8. Joseph P. Indusi

    1948 Buick super rear shocks

    Apple Hydraulics in Calverton Long Island NY is a major rebuilder of these shocks. I do not know of any source for new ones. Apple is reputable. I believe there is a rebuilder on the West coast as well. Will be cheaper if you have rebuildable cores. Manager of Apple told me that they rebuild more front shocks for 1940 to 1950’s Buick’s than any other shock. Joe, BCA 33493
  9. Joseph P. Indusi

    1948 Buick Super Vacuum pump question.

    On both my 53 and 48 Special, the intake manifold vacuum pipe goes from the intake manifold to the vacuum section on the fuel pump, and then a pipe goes from the other fitting on the vacuum pump to the firewall, thence to the wiper switch and then to the wiper motor. The vacuum pump section on the fuel pump acts as a kind of booster when the engine vacuum is low such as when going up a hill. Joe, BCA 33493
  10. Joseph P. Indusi

    1940 Ford temperature sensor diagram

    Many thanks for directing me to this site. This is a very complete description of these sytems. Joe
  11. I am trying to help out a friend who has a 1940 Deluxe V-8 Ford. The wiring diagrams show a very odd arrangement for the temperature, oil pressure and one other sensor. They include a resistor and what looks like the symbol for a bi-metallic switch with a heater wire around the bi-metallic section. I cannot understand how this works and I have seen two different versions of the sensor wiring diagram. Does anyone on this forum know the theory of how this type of sensor wroks? Thanks. Joe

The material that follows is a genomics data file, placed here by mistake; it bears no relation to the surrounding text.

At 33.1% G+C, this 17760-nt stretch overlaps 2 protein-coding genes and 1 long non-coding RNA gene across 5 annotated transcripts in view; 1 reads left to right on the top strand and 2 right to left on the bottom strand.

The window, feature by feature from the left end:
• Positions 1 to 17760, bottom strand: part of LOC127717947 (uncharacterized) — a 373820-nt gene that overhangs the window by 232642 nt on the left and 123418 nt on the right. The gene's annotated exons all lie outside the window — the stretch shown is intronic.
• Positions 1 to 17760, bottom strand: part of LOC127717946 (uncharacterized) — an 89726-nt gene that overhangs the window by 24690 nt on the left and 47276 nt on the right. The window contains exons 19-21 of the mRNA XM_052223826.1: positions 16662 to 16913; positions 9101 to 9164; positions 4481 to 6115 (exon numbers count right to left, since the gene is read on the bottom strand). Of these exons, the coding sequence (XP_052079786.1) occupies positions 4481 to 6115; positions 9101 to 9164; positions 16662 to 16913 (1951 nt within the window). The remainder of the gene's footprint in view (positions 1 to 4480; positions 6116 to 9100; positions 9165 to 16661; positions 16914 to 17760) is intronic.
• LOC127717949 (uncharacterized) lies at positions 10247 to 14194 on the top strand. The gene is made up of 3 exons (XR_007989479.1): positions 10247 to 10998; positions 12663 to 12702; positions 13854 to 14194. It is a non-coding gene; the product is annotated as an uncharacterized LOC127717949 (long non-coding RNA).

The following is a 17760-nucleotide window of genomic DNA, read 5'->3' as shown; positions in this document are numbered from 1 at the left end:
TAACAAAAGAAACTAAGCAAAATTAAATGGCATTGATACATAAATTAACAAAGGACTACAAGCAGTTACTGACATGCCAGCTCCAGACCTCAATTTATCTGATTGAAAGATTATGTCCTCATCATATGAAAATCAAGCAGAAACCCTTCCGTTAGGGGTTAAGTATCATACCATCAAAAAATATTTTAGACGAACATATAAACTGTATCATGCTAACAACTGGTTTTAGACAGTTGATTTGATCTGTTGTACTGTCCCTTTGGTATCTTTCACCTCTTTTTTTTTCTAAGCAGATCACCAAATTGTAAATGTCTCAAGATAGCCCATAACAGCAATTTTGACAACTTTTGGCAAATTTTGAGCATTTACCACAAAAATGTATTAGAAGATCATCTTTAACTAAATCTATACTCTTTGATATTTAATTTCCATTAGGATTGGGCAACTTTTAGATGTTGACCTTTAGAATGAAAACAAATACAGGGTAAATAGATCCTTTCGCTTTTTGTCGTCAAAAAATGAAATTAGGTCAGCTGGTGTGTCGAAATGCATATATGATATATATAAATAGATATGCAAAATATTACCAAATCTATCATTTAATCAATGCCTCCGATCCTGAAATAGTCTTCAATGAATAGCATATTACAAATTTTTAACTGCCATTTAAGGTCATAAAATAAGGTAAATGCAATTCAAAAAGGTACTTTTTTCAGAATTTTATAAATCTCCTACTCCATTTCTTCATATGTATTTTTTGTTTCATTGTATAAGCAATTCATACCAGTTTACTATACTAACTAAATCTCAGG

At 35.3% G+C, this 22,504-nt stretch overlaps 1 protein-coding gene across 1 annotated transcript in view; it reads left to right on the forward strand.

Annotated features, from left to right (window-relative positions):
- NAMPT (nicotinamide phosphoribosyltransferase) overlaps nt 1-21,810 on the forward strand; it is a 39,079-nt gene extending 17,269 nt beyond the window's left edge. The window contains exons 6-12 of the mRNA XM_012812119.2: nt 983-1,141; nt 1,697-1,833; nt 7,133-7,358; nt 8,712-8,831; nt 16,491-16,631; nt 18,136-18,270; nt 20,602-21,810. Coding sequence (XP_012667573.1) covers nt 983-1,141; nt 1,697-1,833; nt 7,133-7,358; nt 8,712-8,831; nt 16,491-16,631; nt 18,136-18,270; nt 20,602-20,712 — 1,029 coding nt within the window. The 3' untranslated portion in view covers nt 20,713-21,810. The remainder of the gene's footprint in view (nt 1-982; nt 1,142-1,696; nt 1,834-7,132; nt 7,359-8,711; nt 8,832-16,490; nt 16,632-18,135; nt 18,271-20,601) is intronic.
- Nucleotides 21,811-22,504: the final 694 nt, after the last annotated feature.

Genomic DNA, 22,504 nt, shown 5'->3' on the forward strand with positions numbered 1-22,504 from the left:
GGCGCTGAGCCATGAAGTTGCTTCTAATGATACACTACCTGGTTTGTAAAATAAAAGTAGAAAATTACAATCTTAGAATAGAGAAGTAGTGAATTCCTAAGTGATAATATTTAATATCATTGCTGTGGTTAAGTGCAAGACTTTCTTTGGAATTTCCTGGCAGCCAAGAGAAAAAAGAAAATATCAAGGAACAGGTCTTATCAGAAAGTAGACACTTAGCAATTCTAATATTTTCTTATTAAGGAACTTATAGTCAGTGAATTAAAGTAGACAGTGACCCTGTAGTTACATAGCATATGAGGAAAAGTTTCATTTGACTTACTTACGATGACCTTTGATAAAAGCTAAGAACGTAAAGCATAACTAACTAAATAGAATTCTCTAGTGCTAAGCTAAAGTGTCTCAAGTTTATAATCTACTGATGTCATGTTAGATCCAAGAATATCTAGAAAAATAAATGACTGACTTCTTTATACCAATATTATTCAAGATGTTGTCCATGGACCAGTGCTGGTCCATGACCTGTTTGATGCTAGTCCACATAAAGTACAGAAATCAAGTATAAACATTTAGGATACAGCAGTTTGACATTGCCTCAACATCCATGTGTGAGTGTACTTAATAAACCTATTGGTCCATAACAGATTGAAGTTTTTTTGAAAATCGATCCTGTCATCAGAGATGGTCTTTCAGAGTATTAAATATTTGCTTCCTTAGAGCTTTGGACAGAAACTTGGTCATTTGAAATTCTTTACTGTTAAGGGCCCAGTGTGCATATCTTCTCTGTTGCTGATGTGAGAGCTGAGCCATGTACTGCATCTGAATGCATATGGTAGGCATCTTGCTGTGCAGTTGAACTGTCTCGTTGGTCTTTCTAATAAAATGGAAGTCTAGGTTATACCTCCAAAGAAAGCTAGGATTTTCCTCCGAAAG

12. Joseph P. Indusi

    Oil for Power Brake Vacuum Pump

    The latest Buick Bugle has an article on the correct oil for the Power Brake Vacuum Pump as installed in 1954 Buicks with power brakes. I was reading through the 1953 Buick Product Service Bulletin and noticed that this pump was being installed on all Series 50 and 70 cars beginning in October of 1953. In the write-up they state that the oil must be checked every 5,000 miles and if needed, add regular 5W oil. Joe, BCA 33493
  13. Joseph P. Indusi

    Third Brake Light

    Check the February 2018 Buick Bugle and in it I described a wireless high brake light that you can make yourself. Wireless because I did not want to drill any holes in the back package shelf. If that is not an issue for you then you can wire it directly as described above. Joe, BCA 33493
  14. Joseph P. Indusi

    Rear differential parts source

    Could possibly be pinion bearings that typically whine on acceleration but quiet down on coast. Please check back and let us know what develops. Joe
  15. Joseph P. Indusi

    1951 Buick Special - History

    I thought the 1951-53 Specials used the B body and the Supers and Roadmasters used the GM C body? Joe